In point of fact, however, there are still some unstated assumptions packed into this discussion, most of which really just come down to unstated assumptions about the distribution of measured values. It is certainly true that we often assume without further comment that measured values are normally distributed. As you may already suspect, this is pretty much always only approximately true, at best. Measured values will strictly only follow a normal distribution when the domain of possible values that can be measured is the entire real line and when the deviation of each measurement is totally uncorrelated with the deviation of each other measurement. The second condition is often unproblematic (although rarely exactly true); however, the first is never satisfied. Our measurements always have finite resolution and restricted range. So, the gaussian approximation is best when the standard deviation of measured values is large compared with the instrumental resolution but small compared with the allowed range of measured values.

    Whatever is actually the case about the statistical properties of our measurements, we need to justify the use of the average as the best estimator of the "true" value, as well as the use of error propagation rules. This is usually done using the Method of Maximum Likelihood, which is just a fancy way of saying that we guess at the form of the distribution from which our measured values are sampled, use that to find the form of the probability of data set, and maximize that probability with respect to the parameters of the distribution. That's a little more involved that I want to try to type up here; but, you can find discussions elsewhere which go through this in some detail.
     
  6. May 30, 2012 #5
    heh, I didn't realize there was a ± button in the quick symbols of this forum. I just meant to say that you report experimental values that are determined in a lab setting in your formal lab report as like (if it's a position measurement) 4.0cm ± 0.2cm (where 0.2cm is the standard deviation of the mean. Or rather, 2 times the standard deviation of the mean usually to get like 95% confidence..)

    Yeah that is definitely true, like if you were measuring speeds of molecules in a gas or something. There are definitely those situations.

    Okay, this is definitely helpful, I clearly need to delve into the Central Limit Theorem some more, I'll look into this. This is definitely along the lines of what I'm looking for. It's this "distribution for the mean" that I'm looking for the proof of ([itex]\frac{\sigma}{\sqrt{n}}[/itex]), seeing as how σm along with the average value (which we presumably already know to be the average value of the sample we've already obtained) completely define the theoretical distribution of average (true) values.)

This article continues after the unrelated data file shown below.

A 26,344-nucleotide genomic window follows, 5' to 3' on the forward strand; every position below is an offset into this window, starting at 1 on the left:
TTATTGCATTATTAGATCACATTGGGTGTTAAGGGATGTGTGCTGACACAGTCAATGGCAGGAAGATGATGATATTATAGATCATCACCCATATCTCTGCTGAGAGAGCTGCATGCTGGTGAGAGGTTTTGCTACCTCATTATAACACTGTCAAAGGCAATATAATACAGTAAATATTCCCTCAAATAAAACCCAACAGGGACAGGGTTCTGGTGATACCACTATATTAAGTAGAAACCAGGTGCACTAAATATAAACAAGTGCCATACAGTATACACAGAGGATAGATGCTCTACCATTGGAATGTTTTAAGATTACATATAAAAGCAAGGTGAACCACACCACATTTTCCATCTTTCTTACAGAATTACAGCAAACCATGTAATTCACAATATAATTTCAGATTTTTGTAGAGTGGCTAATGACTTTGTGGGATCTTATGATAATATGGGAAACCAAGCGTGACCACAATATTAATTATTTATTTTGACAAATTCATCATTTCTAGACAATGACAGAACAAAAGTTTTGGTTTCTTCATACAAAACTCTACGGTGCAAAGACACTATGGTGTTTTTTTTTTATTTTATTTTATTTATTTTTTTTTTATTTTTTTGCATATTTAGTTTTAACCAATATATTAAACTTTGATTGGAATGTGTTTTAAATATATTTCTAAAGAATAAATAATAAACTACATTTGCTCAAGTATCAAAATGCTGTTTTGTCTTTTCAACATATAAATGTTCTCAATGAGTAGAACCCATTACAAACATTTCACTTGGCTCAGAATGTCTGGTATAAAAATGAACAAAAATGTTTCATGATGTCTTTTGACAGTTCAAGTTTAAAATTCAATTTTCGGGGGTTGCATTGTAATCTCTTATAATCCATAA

I definitely appreciate your response Chiro, it's helped. I may have to go to the university library and read up on some statistics books on the subject, but I was always afraid that if I got a math book on statistics that it might stray too far from what I'm looking for if it gets included at all, but I may give it a try soon if I can't clear everything up with this topic. Currently I'm reading Experiments in Modern Physics by Melissinos, but the section on the subject of this forum topic is a mere appendix topic and I feel could use further explanation.

    That's it! Okay, I see what you're doing, you're simply assuming each measurement has its own error value associated with it, 'σ', and using propagation of errors to find that there is an error in the average value where the average value is simply a function of each of the independant measurements which allows you to do the familiar [itex]\delta_{w}^{2} = \sum_{i}{(\frac{\partial w}{\partial x_i}\delta_{x_{i}})}^2[/itex] (where w = xavg = f(x1, x2, .., xi). I think I've been looking at it from this "Maximum Likelihood Method" and thus didn't really see how this came about.